We finally managed to complete the first loop. The last portion of the loop we had been running with this kid Jared, who had come from Ohio with a bunch of other runners. When we arrived at the main aid station at the completion of the first loop, Jared announced he was calling it a day. We were stunned. Kelley tried to convince him to go out with us for the 2nd loop, but he said he was done. Lynne used the bathroom, Kelley drank a half can of PBR, then we headed out for loop number two. We were determined to finish this effing race!
Loop two was hauntingly similar to loop one, a series of unrelenting climbs, slick downhills and flailing arms. I had somehow gotten ahead of Kelley and Lynne again as we came off the trail for a bit of actual asphalt road running heading into mile 21. Our friend Angela was manning the aid station at mile 21 and it was good to see a familiar face. We stayed on the road another mile before we had to cross a creek. The creek was where Kelley and Lynne caught back up to me. I was standing at the bank of what now appeared to be a fast moving river, with no guide rope, just a sign with an arrow pointing to another sign with an arrow about 20 feet across on the opposite river bank. I stood there pondering just how I was going to ford this "creek", wishing I had paid more attention to Bear Grylls when he had his " Man versus Wild" show on Discovery Channel. Slowly, methodically, we made our way across the slippery rocks, through the strong current, and across to the other side. Kelley did take a bit of a spill, submerging herself about chest deep into the water. The cold water actually felt GOOD on our feet and calves, and briefly washed off large amounts of mud from our shoes. 50 feet away from the creek, however, and it looked like we had never rinsed off.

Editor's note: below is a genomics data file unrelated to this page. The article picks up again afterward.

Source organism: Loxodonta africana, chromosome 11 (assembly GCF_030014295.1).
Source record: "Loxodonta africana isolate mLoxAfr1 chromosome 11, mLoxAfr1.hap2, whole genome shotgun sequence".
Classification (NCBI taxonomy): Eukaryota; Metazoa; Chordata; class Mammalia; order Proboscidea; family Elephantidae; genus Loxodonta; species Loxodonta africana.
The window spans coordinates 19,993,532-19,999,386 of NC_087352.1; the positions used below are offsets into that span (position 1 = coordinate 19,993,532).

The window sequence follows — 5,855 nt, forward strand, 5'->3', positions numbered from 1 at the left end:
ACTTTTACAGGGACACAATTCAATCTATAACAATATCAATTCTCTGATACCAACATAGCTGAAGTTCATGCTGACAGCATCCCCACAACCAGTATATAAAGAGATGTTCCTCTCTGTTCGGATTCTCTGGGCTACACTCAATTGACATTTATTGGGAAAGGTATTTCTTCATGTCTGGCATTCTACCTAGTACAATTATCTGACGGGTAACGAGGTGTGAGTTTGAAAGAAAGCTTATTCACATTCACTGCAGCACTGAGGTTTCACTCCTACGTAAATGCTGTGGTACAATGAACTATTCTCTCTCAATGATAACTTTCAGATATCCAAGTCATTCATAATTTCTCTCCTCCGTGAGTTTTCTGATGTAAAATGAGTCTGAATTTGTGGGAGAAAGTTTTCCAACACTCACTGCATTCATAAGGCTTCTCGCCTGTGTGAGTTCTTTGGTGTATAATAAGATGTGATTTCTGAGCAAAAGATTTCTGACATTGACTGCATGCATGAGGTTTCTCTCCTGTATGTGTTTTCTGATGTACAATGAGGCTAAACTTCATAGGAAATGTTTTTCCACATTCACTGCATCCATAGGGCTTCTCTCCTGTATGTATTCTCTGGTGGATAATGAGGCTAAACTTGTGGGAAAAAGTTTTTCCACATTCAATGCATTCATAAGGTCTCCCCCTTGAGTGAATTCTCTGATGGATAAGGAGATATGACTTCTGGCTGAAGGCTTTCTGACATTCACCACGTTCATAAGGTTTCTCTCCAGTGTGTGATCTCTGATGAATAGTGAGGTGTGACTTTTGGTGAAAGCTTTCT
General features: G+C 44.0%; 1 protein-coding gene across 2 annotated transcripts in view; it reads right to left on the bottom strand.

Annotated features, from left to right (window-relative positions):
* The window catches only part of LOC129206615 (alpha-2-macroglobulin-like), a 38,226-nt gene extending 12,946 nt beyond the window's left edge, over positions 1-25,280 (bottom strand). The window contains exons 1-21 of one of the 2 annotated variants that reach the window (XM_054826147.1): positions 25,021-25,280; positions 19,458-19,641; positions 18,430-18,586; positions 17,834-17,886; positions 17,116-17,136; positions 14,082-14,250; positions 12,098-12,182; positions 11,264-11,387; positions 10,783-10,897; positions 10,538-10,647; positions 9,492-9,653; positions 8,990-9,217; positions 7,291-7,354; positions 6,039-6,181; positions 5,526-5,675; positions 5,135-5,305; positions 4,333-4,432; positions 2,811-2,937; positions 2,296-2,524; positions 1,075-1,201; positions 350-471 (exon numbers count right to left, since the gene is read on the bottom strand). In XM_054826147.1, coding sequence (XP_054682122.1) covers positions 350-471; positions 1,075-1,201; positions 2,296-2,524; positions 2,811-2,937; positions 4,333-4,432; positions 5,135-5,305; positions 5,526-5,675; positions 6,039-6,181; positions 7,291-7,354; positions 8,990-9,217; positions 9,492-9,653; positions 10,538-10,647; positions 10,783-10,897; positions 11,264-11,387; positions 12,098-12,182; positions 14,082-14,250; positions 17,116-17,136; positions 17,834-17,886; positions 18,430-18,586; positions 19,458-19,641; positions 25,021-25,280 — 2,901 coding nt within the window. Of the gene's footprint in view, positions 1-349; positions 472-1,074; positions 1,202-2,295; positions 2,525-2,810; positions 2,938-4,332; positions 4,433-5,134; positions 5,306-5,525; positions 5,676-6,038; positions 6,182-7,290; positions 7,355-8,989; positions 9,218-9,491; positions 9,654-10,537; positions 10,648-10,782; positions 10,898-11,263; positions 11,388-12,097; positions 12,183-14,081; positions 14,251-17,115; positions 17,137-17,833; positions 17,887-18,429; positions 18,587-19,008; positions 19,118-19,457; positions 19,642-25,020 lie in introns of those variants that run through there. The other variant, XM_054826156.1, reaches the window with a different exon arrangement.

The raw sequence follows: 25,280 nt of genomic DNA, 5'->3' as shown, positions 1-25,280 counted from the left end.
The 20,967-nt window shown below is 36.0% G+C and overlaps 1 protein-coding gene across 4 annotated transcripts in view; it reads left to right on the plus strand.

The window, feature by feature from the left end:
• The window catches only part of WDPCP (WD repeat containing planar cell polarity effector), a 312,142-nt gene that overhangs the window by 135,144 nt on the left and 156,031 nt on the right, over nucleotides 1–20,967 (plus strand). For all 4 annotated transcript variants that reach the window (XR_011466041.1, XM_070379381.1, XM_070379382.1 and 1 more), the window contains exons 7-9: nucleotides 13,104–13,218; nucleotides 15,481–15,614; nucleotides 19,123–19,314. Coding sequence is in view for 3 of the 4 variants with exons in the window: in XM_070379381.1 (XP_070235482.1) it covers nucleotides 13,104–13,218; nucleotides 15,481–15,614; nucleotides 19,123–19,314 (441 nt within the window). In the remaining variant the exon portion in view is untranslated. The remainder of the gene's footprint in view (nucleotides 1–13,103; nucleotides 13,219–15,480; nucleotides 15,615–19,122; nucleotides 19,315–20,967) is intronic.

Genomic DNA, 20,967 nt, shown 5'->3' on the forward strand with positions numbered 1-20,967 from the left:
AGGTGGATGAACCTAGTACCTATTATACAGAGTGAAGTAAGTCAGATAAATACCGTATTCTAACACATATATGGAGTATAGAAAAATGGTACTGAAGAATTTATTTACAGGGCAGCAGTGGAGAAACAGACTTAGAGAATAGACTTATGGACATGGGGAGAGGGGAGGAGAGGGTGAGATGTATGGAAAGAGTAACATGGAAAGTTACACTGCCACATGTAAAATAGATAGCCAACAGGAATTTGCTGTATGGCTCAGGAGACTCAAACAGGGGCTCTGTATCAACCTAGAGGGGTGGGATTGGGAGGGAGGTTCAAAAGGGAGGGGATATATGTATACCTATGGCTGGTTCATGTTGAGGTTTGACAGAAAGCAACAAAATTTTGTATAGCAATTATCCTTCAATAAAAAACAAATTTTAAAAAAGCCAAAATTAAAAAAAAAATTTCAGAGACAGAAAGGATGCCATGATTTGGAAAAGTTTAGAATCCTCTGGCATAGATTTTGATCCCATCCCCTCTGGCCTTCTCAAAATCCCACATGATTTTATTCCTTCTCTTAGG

We staggered through the marathon distance at around the eight hour mark, and Kelley turned to me and said "We are gonna make it!" We seriously were worried at one point that we would need a headlamp to finish. (Which none of us had with us)
We kept slogging our way along and became ecstatic when we saw the tennis courts and the paved road that led to the finish. Just as we were about to leave the trail, Lynne, who had not cursed all day despite numerous falls, caught her arm on a pricker bush. "You F*c*er!" she shouted as Kelley tried not to laugh too loud at her misfortune. We ran through one more patch of mud (where Kelley almost ate it!) and came to the finish line. We had survived! Of the 50 starters for the 50K, only 35 finished.
|Bringing it home!|
Big thanks go out to RD's Mark and Tim for putting on a great and challenging race!
|My poor Balega Socks!|
My Gear for Leatherwood 50K:
Salomon XT S-Lab 5 shoes
Ink n Burn "Lust" shorts
Brooks Long sleeve base layer
GenerationUCAN Tech shirt
Ultraspire Hand Held and Spry Vest
Salomon S-Lab Light Jacket
Race Nutrition by GenerationUCAN
Hydration by Elete Electrolytes
Thanks to Red11Sport for keeping me "safe and unchaffed"!